Tuesday, January 24, 2017
Another novel about college freshmen - will this one be original?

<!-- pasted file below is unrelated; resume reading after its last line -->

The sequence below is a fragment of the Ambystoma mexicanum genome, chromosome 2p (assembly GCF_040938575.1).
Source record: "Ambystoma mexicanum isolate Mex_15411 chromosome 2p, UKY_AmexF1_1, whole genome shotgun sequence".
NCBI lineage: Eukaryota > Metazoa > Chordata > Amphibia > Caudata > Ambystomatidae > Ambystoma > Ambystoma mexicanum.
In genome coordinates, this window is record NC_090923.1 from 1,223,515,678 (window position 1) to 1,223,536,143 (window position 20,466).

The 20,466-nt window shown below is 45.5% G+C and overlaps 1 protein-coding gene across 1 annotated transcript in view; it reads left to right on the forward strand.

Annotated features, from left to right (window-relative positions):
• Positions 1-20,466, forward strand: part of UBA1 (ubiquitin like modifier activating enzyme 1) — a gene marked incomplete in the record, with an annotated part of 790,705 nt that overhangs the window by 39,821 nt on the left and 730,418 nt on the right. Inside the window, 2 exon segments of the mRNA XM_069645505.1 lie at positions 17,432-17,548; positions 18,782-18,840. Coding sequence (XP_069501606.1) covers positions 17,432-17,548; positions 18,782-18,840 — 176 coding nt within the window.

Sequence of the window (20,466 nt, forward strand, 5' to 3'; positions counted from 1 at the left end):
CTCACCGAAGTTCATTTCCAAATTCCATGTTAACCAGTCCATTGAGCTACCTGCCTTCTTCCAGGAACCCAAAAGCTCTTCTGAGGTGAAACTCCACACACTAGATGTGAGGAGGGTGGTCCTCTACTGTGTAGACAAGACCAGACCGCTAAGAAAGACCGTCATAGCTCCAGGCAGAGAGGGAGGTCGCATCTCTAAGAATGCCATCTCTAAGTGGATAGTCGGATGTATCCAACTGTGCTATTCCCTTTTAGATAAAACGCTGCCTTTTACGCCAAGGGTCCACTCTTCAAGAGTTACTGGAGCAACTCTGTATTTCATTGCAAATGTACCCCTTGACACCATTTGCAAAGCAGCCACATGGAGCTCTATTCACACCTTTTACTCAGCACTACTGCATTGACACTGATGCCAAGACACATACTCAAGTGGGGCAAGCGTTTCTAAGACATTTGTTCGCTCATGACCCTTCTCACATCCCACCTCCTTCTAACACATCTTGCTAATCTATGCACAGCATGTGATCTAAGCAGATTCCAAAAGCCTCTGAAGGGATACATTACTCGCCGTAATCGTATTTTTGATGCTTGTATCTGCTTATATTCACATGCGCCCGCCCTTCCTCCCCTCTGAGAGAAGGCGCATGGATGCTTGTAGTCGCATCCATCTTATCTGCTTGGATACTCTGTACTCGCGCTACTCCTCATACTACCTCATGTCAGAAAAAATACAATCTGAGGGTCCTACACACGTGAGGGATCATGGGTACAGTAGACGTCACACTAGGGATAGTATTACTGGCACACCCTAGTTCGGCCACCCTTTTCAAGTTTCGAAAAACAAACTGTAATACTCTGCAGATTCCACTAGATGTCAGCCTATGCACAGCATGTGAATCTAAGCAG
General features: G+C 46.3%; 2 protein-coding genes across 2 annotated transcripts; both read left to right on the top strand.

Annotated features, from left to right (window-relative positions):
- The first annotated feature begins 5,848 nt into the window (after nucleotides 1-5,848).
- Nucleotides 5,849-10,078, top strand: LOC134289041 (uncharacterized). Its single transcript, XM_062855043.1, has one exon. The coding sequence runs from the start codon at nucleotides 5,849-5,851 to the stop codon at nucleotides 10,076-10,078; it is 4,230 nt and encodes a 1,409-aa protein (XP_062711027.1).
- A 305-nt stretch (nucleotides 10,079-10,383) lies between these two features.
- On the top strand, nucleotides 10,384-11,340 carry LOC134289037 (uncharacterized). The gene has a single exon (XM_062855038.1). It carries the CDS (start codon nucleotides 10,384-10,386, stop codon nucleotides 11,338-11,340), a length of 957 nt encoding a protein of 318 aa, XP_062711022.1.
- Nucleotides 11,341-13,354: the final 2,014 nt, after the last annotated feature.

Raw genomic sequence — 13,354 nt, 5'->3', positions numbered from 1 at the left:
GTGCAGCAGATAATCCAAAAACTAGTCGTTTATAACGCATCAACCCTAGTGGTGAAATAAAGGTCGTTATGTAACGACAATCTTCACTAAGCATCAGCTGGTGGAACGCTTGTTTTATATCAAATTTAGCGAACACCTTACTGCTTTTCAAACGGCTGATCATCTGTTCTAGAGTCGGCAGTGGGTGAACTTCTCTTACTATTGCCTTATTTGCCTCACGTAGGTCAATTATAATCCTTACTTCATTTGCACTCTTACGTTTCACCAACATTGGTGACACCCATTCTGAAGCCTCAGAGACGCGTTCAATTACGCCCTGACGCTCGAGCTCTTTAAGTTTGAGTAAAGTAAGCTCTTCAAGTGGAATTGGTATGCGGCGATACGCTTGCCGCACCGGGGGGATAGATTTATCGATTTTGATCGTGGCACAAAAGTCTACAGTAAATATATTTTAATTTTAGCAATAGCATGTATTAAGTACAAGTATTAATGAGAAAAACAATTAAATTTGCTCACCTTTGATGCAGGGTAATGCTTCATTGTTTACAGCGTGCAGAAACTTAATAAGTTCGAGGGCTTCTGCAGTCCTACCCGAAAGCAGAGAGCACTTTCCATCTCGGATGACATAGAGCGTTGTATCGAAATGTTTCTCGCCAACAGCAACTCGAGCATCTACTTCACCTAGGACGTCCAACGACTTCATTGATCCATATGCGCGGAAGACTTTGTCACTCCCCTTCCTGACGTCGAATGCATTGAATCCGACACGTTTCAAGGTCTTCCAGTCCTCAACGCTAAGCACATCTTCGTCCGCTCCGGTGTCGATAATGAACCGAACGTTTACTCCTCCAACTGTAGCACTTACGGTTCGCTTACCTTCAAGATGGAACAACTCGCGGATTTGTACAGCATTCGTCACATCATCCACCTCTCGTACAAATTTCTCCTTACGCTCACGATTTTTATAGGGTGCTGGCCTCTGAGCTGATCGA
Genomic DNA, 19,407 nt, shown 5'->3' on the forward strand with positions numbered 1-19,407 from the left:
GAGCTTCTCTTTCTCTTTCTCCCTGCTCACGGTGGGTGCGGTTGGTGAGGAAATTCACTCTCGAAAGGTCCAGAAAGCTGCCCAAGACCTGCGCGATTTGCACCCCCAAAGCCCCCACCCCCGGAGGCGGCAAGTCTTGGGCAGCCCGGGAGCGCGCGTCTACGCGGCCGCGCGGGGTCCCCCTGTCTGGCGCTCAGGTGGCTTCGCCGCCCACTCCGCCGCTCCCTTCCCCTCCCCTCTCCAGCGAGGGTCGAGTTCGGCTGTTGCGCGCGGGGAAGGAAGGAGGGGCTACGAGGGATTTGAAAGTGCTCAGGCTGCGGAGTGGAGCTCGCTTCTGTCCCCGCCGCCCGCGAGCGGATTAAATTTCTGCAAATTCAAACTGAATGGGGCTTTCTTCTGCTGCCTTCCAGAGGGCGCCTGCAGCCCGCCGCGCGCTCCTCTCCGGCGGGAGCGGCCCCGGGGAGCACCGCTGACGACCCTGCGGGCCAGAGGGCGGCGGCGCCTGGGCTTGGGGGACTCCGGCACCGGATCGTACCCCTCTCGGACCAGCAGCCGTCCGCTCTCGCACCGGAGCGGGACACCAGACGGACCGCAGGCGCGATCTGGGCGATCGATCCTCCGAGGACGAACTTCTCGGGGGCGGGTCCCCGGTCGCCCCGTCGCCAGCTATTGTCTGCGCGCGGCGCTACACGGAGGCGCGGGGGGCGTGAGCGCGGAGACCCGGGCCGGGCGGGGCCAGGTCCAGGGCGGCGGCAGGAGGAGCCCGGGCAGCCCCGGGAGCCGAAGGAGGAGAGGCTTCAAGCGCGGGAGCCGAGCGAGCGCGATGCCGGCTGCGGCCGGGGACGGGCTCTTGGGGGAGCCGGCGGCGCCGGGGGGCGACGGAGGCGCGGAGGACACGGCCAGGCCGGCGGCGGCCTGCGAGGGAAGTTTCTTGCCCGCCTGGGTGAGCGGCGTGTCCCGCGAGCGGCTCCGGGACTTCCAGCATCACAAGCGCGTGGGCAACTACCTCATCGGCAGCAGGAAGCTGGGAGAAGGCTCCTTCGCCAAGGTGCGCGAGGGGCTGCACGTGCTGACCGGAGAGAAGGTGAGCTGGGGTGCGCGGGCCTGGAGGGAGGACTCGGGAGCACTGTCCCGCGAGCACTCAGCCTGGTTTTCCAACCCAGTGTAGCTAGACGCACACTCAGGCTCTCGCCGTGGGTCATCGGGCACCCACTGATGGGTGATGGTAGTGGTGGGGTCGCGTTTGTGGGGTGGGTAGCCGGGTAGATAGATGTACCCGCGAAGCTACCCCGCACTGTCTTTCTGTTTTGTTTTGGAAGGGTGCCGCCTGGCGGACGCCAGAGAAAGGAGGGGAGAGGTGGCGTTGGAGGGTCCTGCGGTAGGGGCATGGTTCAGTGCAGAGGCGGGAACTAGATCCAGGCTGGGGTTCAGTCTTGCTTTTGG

Elif Batuman, a NYer staff writer, holds the fiction place in the current New Yorker, keeping up a string of author debuts, w/ a piece called Constructed Worlds. I'm deliberately not calling this a story, as it seems to be a selection from her forthcoming debut novel - at least it has none of the hallmarks of a story, not even attempting to create a narrative arc or to have any point of tension, development, crisis, or resolution. So taking this piece as it is - a scene-setter, a sketch - your interest in Constructed Worlds will entirely depend on your tolerance for (another) piece of fiction about college years; this piece is about the first days and, to a lesser extent, the first semester at not just any college but Harvard, where the narrator, a Turkish-American, arrives and finds herself in probably the only place in the world where 17-year-olds can talk readily with one another about whether Einstein's genius is over-rated. To a degree this is yet another academic satire; the freshmen courses are so weird and obscure and the professors such narcissists, and the kids so privileged (sorry I'll have to miss next week's seminar because I'll be in Davos - or something like that) that you begin to think this is ridiculous, it's way over the top - and then you realize, no, it probably isn't, it's probably pretty accurate: One prof insists that the students go into various museums (at least Harvard museums) and "demand" to see the works that the museum keeps hidden in storage. Talk about radical action! Another reads aloud various passages from great novels in the original French and Russian to show the students how bad the translations - and they get it (I guess). This piece of fiction reaches its climax when the narrator creates her "constructed world" for one of the art classes - re-creating a hotel her family once stayed in (in Mexico, I think?) - and - OK, so what? This fiction excerpt shows Batuman has a sharp wit and an eye for detail and ton of intelligence; does she know how to use the skills to "construct" an original world of fiction?